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Re: Plan check submittals and shop drawings

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>Maybe the average architect's thinking on the subjects of professionalism
>and responsibility are fundamentally different than those of the average
>engineer?

It is not a question of 'professionalism', it is perhaps that the two
professions have different traditions and different expectations of their
members. 

Here in BC, I understand that the engineer who actually does the work seals
the drawings, regardless of his position within the firm. As an architect,
I am obliged by my governing organization, the AIBC, to seal every drawing
I issue, regardless of who actually produces the work. Only the principal
of a firm may seal architect's drawings, employees or subconsultants
cannot. If the structural information were contained on my architectural
drawings I would not have a choice, I must seal them, and I cannot
'qualify' that seal with 'architectural only' or any such disclaimer. 

Those being the requirements, I personally think it is wise, and as such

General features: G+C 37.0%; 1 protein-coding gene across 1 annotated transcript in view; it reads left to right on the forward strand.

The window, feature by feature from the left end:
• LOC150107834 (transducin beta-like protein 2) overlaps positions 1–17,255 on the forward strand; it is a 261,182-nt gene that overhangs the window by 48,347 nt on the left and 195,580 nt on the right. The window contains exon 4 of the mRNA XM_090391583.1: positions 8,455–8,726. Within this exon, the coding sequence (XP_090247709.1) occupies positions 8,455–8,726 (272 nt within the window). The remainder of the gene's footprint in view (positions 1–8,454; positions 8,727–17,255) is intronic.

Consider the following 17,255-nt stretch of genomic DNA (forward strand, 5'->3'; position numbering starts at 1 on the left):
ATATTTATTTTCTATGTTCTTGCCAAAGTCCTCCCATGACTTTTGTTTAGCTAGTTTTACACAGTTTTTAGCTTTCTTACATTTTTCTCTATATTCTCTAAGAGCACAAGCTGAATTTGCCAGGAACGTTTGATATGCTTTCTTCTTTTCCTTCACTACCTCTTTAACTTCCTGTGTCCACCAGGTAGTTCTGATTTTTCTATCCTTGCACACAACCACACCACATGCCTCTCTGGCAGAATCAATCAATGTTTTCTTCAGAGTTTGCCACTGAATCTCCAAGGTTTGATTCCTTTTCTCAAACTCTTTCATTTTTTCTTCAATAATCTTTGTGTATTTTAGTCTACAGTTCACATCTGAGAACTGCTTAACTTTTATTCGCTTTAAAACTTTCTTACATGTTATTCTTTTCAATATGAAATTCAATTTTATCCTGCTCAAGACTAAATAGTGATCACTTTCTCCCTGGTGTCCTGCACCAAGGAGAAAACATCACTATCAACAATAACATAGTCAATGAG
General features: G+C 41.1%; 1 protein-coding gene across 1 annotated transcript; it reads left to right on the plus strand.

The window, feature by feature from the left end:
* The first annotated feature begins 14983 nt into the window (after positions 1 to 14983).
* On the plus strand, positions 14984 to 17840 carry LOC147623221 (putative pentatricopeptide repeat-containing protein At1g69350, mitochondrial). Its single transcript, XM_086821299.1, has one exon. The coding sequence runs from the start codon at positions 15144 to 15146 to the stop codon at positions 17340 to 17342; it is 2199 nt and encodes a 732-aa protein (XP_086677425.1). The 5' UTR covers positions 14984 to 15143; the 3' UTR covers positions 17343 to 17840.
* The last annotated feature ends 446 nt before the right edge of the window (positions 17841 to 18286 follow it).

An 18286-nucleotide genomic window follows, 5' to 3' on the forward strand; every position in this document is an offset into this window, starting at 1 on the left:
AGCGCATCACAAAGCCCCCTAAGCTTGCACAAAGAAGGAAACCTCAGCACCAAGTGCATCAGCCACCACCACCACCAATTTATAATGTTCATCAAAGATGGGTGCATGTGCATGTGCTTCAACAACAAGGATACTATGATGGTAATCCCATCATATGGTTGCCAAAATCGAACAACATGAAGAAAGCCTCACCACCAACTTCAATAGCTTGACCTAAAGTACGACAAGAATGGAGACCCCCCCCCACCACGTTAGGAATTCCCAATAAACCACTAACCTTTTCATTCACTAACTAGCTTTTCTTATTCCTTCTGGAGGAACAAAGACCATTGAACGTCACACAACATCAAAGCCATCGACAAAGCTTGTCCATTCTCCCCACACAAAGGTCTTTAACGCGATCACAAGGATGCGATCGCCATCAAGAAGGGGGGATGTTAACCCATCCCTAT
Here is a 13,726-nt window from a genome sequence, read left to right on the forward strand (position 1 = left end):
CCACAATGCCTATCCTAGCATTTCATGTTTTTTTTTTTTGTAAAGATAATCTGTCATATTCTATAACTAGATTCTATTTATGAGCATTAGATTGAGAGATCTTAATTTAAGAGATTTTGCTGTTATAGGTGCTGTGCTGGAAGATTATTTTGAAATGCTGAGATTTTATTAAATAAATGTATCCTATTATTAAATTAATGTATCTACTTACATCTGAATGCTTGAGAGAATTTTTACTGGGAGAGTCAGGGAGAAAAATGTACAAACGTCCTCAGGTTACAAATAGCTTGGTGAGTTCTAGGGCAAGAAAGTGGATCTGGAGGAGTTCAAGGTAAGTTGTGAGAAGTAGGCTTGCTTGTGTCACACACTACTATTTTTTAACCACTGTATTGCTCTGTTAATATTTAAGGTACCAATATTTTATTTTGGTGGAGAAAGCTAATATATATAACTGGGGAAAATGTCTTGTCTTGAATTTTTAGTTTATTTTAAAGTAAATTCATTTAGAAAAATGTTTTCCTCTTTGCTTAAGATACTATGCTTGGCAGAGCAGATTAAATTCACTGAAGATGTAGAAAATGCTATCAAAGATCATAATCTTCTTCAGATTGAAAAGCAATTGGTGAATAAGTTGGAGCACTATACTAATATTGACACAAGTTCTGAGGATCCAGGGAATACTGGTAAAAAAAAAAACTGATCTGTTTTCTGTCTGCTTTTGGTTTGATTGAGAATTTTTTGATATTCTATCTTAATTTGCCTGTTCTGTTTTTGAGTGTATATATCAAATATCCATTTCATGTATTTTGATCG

always require (and inform my clients they must pay for)  engineers to do
their own drawings, on their own letterhead, which they can then seal on
their own. This would be the case whether or not I hire the engineer
directly or the client does. This is a choice I make, but it is not
unethical to do otherwise. 

It is a tradition of the architectural profession that the architect take
responsibility for all those working for him/her, not so much to encroach
upon other professionals, as to say 'the buck stops here', as to say, I am,
in the public interest, taking responsibility for doing the work, or hiring
the right people to do that work. Admittedly, this tradition developed when
buildings were far simplier, when the education of architects and engineers
was not too dissimilar, and there weren't too many lawyers around. 

Save your firepower, don't bother flaming retorts about irresponsible
architects who wouldn't know a load path from a dumptruck route doing
incompetent structural engineering, or prima donnas who shouldn't be
trusted to do anything more than pick colours, the point I am trying to
make you cannot judge one profession (architecture) by rules made for
another (engineering). Both architects and engineers are obliged to
practice within their own competencies, and incompetence is incompetence no
matter who seals a drawing. 

Architects are permitted, without any lack of 'professionalism' to hire
competent engineers to work for them, and then seal the work of that
engineer employee or subconsultant, as they would seal the work of any
architect employee or subconsultant producing work issued by the architect. 

Maura Gatensby Architect
Vancouver, Canada